Wed | Sep 18, 2019

Ray Isaacs tells his story in ‘Journey’

Published:Friday | August 30, 2019 | 12:11 AMSade Gardner/Gleaner Writer
On-the-rise reggae artiste, Ray Isaacs.

He is often associated with being the nephew of reggae singer Gregory Isaacs, but Ray Isaacs has a story of his own and captures this in his latest single, Journey. Produced by Anotha One, the reggae number details the artiste’s experiences and his long-established dream of mainstream success.

“I lost my parents when I was 17. My mom died with water in her lungs in September 2014, then my dad died after having a heart attack in November that same year,” the 22-year-old told The Gleaner.

“It was really horrible to lose them at the same time. I was living with them, and it was just me and my sister after, even though family supported us. It was really a setback for me, and I dropped music until this year February,” he said.

He resurged in a triumphant way, offering a fine tribute to his uncle at the third annual Red Rose for Gregory concert held in New Kingston. For the young Isaacs, the moment was not only important to honour the man who first introduced him to a recording studio but also served as a tribute to his own parents, who he said supported his musical endeavours.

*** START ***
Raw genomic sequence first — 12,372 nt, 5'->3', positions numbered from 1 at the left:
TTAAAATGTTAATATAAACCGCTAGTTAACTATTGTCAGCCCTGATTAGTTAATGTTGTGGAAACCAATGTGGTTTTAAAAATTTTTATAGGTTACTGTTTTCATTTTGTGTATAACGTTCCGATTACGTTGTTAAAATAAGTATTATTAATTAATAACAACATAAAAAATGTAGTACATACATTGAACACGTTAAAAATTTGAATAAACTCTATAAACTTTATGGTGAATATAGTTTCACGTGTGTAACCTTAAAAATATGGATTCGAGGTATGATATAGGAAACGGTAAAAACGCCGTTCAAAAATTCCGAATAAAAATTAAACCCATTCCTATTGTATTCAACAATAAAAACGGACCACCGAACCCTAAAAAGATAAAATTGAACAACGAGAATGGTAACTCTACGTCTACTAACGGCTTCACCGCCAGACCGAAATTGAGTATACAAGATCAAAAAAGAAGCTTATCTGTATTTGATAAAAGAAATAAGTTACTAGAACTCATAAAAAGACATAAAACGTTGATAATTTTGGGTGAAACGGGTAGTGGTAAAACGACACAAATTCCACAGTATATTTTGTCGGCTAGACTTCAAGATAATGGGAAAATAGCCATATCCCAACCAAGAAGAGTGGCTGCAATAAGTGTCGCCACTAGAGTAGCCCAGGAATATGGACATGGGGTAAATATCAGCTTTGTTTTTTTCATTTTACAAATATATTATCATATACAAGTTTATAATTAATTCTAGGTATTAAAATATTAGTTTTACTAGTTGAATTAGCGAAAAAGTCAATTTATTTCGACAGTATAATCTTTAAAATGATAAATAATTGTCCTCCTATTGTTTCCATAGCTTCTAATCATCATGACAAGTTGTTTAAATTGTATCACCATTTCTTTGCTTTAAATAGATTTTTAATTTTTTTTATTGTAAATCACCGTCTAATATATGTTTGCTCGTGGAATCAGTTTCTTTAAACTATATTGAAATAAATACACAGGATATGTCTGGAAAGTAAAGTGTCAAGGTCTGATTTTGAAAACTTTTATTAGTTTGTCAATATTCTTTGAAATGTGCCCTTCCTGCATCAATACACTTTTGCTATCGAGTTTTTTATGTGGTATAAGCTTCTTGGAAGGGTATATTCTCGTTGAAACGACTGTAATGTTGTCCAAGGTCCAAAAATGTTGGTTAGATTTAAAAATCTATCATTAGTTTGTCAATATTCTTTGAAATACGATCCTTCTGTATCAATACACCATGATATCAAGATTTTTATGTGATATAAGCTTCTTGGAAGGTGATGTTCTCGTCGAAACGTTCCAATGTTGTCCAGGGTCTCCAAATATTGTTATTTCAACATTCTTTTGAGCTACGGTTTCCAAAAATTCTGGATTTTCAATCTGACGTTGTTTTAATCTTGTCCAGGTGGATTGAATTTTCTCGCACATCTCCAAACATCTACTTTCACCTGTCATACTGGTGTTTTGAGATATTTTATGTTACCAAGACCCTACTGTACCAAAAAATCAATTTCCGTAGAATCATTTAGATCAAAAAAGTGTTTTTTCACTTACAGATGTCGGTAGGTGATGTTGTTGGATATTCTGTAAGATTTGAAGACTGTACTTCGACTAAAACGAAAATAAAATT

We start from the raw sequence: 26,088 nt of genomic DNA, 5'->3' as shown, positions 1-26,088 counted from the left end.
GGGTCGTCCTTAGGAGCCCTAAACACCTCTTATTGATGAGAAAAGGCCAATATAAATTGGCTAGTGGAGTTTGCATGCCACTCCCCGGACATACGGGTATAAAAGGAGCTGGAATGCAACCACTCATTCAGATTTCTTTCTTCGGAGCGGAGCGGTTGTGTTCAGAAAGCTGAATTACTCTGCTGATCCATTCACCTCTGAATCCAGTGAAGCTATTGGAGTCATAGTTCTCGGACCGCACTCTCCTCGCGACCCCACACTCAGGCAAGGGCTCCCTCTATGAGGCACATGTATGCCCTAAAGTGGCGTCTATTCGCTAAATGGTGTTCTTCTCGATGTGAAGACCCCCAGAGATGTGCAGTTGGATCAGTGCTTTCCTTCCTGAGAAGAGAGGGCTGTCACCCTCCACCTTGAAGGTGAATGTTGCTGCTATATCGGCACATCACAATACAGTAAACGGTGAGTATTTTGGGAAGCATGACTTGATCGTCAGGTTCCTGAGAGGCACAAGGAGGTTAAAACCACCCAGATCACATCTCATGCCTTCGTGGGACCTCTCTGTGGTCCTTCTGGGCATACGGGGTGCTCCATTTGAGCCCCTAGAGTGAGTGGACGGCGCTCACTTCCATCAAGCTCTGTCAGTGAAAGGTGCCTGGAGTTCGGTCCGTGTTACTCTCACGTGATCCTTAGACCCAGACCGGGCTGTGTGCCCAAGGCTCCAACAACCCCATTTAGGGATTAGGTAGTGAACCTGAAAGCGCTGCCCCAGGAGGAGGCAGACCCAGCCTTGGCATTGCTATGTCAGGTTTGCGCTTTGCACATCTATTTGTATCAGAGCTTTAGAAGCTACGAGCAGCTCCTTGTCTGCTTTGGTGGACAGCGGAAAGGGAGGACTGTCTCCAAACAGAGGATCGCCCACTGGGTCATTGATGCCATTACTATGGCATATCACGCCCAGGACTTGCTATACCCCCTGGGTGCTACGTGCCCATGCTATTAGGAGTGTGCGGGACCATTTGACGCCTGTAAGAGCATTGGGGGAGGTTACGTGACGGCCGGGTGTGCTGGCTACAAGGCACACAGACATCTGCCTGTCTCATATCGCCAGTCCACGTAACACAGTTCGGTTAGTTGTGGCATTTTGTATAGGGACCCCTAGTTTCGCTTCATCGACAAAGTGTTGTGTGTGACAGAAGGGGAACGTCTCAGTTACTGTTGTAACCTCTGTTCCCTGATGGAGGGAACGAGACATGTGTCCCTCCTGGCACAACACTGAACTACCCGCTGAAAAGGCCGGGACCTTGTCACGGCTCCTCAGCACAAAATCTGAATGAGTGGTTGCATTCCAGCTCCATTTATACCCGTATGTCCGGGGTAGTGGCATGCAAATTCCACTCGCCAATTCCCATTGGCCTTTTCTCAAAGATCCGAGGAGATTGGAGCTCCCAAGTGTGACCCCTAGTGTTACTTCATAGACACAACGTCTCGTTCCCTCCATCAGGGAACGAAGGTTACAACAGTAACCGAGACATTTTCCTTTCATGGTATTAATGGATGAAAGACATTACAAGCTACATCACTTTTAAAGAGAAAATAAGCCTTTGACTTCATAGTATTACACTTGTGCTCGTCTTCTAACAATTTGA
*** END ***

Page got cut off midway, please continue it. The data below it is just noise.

A tribute

“I performed at the Red Rose concert in February 2014, and my parents were there to support me. I decided to perform at the show this year to overcome the grief holding me down and to do it for my parents as they were always pushing me,” he said.

The singer, whose given name is Rayon Weise, he made his music debut four years ago with Party God and has several other dancehall singles under his belt. Chalking it up to maturity, Isaacs is now a full-fledged reggae artiste with a mission to evoke positive messages through timeless music.

“I changed over ’cause my youth phase done. A big-man days now, mi get bigger and grow up,” he said.

“In your youthful days, you see dancehall as more nice, but the further you go in life, you see reggae as sweeter and you get to ‘medz’ it and take in what people are saying. Dancehall is mostly fast. Plus, reggae, for me, is a family thing; we love reggae music.”